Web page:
Developed By: iNFOTYKE
Odds are stacked against ST candidates
The Central Agricultural University (CAU) headquartered at Imphal, Manipur is a prestigious educational hub for thousands of students across the country for pursuing degrees in Agriculture and allied sciences. It has branches spread across the North East. Recently, this Institute advertised the recruitment in various teaching posts for a total of 155 vacancies in various disciplines. However, this is where all hopes for Scheduled Tribe candidates, possessing PhD degrees, are dashed to the ground. In a ridiculous turn of events only a mere 5% vacancy out of a total 155 is reserved for ST candidates, thereby leaving many belonging to this category in deep dilemma. It is a known fact that nabbing a seat under Unreserved Category (UR) will be a herculean task due to the disappointing selections of yester years. Even in this 5% there is little to no vacancies in Assistant Professor Posts, with only one vacancy each for ST in agriculture, fisheries and veterinary sciences. Just a reminder that this is the same Institute where in its last recruitment in 2017, provided only a laughable 3% vacancy to STs. All the states where CAU is spread out have a dominant ST population but why is there still no effort made by this Institute to include the local well qualified tribals for teaching jobs? Is it because the management of this Institute, sitting in Imphal, don’t think that STs are competent enough? If an opportunity is never provided for STs, then can we ever hope to see great tribal scientists emerging from this region? Lastly, this is an urgent plea to our representatives in the government to take note of this matter so that the ST community can have a better representation in this Institute.
Baiarbor Nongbri Ph.D., Scholar,
CPGS, Central Agricultural University,
Water crisis looking large
Reading “Day Zero looms large” by Dr Saraswati (ST June 13, 2019)is scary and nightmarish. We now know that India is the highest user of ground water having used up 25% of the total ground water. What percentage of that 25% is being used by corporates like Coca Cola, Pepsi, Bisleri etc., is a question to be answered by the Government. Nalse-Jal Scheme to provide piped drinking water has proved to be a false, unachievable election stunt. 100 million people will run out of water by 2020. At present water tankers in Maharashtra are earning not less than Rs 9 crore a day and children are seen drinking water from wells, full of mud. Having thousands of kilometers of coastlines with nuclear power, makes desalination a distant dream. The Chernobyl disaster and disposal of nuclear waste is too great a risk for a glass of drinking water. Saddest is when the writer laments that experts and engineers silence the voice of people affected. On June 13, the BBC news bar read, ‘Australia approves the most controversial coal project.’ This project belongs to Adani a businessman and close ally of the BJP, hence our parliamentarians thumped their desks in approval.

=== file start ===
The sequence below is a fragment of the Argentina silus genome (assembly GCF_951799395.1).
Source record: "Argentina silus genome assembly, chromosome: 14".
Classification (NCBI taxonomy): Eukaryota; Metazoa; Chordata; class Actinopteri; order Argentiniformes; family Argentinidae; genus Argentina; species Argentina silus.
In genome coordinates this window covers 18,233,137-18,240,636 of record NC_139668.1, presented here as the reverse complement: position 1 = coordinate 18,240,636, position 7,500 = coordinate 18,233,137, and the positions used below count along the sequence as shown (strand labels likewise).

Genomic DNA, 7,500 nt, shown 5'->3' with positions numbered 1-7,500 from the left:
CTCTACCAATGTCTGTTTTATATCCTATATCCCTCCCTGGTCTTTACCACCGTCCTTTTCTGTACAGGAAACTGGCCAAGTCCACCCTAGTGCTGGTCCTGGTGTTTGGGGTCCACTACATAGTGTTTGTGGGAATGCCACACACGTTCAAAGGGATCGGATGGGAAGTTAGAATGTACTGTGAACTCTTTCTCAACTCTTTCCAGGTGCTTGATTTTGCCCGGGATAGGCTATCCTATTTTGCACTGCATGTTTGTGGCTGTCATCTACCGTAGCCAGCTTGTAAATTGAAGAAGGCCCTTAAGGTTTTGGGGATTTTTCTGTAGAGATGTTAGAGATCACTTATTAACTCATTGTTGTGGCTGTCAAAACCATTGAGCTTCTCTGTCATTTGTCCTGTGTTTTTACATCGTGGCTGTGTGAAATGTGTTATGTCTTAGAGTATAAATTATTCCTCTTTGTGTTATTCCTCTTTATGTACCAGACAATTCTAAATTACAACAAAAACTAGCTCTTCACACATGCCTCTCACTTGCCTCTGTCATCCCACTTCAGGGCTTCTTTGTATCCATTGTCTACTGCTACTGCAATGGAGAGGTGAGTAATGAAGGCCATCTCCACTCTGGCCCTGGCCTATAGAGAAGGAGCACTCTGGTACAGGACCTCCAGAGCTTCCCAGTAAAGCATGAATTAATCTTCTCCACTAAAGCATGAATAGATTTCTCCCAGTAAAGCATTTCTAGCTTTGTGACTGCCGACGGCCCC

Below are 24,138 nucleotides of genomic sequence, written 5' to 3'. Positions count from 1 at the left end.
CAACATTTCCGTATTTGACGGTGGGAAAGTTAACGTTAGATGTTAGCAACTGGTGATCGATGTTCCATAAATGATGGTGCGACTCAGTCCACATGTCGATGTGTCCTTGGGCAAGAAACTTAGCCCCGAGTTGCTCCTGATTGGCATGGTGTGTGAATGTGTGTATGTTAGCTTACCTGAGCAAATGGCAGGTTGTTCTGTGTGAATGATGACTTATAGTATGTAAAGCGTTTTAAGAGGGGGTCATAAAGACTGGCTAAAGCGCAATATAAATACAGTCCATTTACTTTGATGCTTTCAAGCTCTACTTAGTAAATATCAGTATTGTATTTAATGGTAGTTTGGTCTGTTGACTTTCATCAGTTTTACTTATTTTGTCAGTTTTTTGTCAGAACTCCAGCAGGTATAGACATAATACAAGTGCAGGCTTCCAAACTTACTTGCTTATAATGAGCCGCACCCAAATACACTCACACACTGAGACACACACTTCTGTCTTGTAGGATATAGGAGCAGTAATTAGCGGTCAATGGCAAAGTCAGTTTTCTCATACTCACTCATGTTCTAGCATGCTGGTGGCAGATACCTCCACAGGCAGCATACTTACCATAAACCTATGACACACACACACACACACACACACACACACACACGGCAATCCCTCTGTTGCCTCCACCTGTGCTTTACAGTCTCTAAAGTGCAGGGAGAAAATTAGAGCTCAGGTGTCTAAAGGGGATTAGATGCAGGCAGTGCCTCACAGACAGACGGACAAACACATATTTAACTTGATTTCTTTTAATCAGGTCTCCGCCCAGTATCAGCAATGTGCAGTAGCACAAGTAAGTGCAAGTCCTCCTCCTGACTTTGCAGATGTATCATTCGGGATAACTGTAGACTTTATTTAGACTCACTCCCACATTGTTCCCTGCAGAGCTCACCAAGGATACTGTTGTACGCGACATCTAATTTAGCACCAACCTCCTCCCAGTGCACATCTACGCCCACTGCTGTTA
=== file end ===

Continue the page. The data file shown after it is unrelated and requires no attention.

A few metres away were children with placards who are fighting a losing battle. It seems UN Goal 6 is helpless in this regard. One person carried a poster which read, “If you want mining, do not vote Labour”. Thus when politicians with greed, coal lobbyists in Australia and sadly in our State too and timber lobbies in the Amazon slaughter forest cover right now at the rate of 160 football grounds (mind you this is world cup sized football grounds)per minute, even while armchair environmentalists who fear both hydel and nuclear projects and who wept painfully when a man eater was shot dead, all work in tandem to speed up the reign of Ground Zero then it is all over. Very sad indeed!
A vexed issue
The Sikh community have made Shillong, or in a broader sense, our land i.e. ‘Ri Khasi’ as their home. No doubt this community has contributed in different ways in the evolution of the Khasi society which many are not aware of. But times have changed and so have people with the onset of modernization. The best solution for all concerned and in the overall interests of the Sikh community is for them to be relocated elsewhere since the centre of Iewduh (Them Mawlong) is a slum and living conditions are such that there is no scope for improvement. Taking into consideration the lack of parking space and also access during any emergency, the only way out is to free the present space. There must not be any hardening of stances or posturing but a common effort must be made, keeping in mind a better future rather than regret the opportunity.
Dominic S. Wankhar,